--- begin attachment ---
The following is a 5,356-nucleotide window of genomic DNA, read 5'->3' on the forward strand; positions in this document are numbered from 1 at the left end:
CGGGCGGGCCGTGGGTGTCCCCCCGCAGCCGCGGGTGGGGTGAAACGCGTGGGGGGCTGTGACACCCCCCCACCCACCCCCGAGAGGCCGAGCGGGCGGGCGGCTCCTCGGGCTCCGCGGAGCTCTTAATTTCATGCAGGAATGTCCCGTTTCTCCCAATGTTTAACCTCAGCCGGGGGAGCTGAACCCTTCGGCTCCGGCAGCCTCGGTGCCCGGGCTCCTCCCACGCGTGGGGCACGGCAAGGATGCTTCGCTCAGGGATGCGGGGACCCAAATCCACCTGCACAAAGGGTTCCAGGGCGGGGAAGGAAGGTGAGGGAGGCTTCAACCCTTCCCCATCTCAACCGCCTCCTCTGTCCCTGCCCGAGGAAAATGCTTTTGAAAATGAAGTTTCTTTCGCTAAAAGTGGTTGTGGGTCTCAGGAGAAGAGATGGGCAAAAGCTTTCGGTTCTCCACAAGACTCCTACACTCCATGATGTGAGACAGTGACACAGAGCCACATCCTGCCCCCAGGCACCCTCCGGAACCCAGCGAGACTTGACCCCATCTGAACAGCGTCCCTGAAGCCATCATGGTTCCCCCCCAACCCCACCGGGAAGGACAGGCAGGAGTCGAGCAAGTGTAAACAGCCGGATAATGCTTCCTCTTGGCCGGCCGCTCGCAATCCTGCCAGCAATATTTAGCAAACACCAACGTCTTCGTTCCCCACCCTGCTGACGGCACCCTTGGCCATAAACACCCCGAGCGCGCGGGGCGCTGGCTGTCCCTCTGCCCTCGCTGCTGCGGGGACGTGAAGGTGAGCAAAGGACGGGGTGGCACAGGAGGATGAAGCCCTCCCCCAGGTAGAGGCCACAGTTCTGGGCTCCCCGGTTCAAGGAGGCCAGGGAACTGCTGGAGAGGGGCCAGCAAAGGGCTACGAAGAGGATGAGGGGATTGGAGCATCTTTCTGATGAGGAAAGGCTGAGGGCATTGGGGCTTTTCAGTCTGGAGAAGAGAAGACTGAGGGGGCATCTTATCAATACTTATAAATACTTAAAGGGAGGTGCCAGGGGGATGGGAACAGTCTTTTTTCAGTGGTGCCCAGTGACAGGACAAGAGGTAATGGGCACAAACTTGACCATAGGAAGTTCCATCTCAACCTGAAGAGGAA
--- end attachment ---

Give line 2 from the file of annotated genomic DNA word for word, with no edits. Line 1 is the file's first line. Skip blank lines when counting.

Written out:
CGGGCGGGCCGTGGGTGTCCCCCCGCAGCCGCGGGTGGGGTGAAACGCGTGGGGGGCTGTGACACCCCCCCACCCACCCCCGAGAGGCCGAGCGGGCGGGCGGCTCCTCGGGCTCCGCGGAGCTCTTAATTTCATGCAGGAATGTCCCGTTTCTCCCAATGTTTAACCTCAGCCGGGGGAGCTGAACCCTTCGGCTCCGGCAGCCTCGGTGCCCGGGCTCCTCCCACGCGTGGGGCACGGCAAGGATGCTTCGCTCAGGGATGCGGGGACCCAAATCCACCTGCACAAAGGGTTCCAGGGCGGGGAAGGAAGGTGAGGGAGGCTTCAACCCTTCCCCATCTCAACCGCCTCCTCTGTCCCTGCCCGAGGAAAATGCTTTTGAAAATGAAGTTTCTTTCGCTAAAAGTGGTTGTGGGTCTCAGGAGAAGAGATGGGCAAAAGCTTTCGGTTCTCCACAAGACTCCTACACTCCATGATGTGAGACAGTGACACAGAGCCACATCCTGCCCCCAGGCACCCTCCGGAACCCAGCGAGACTTGACCCCATCTGAACAGCGTCCCTGAAGCCATCATGGTTCCCCCCCAACCCCACCGGGAAGGACAGGCAGGAGTCGAGCAAGTGTAAACAGCCGGATAATGCTTCCTCTTGGCCGGCCGCTCGCAATCCTGCCAGCAATATTTAGCAAACACCAACGTCTTCGTTCCCCACCCTGCTGACGGCACCCTTGGCCATAAACACCCCGAGCGCGCGGGGCGCTGGCTGTCCCTCTGCCCTCGCTGCTGCGGGGACGTGAAGGTGAGCAAAGGACGGGGTGGCACAGGAGGATGAAGCCCTCCCCCAGGTAGAGGCCACAGTTCTGGGCTCCCCGGTTCAAGGAGGCCAGGGAACTGCTGGAGAGGGGCCAGCAAAGGGCTACGAAGAGGATGAGGGGATTGGAGCATCTTTCTGATGAGGAAAGGCTGAGGGCATTGGGGCTTTTCAGTCTGGAGAAGAGAAGACTGAGGGGGCATCTTATCAATACTTATAAATACTTAAAGGGAGGTGCCAGGGGGATGGGAACAGTCTTTTTTCAGTGGTGCCCAGTGACAGGACAAGAGGTAATGGGCACAAACTTGACCATAGGAAGTTCCATCTCAACCTGAAGAGGAA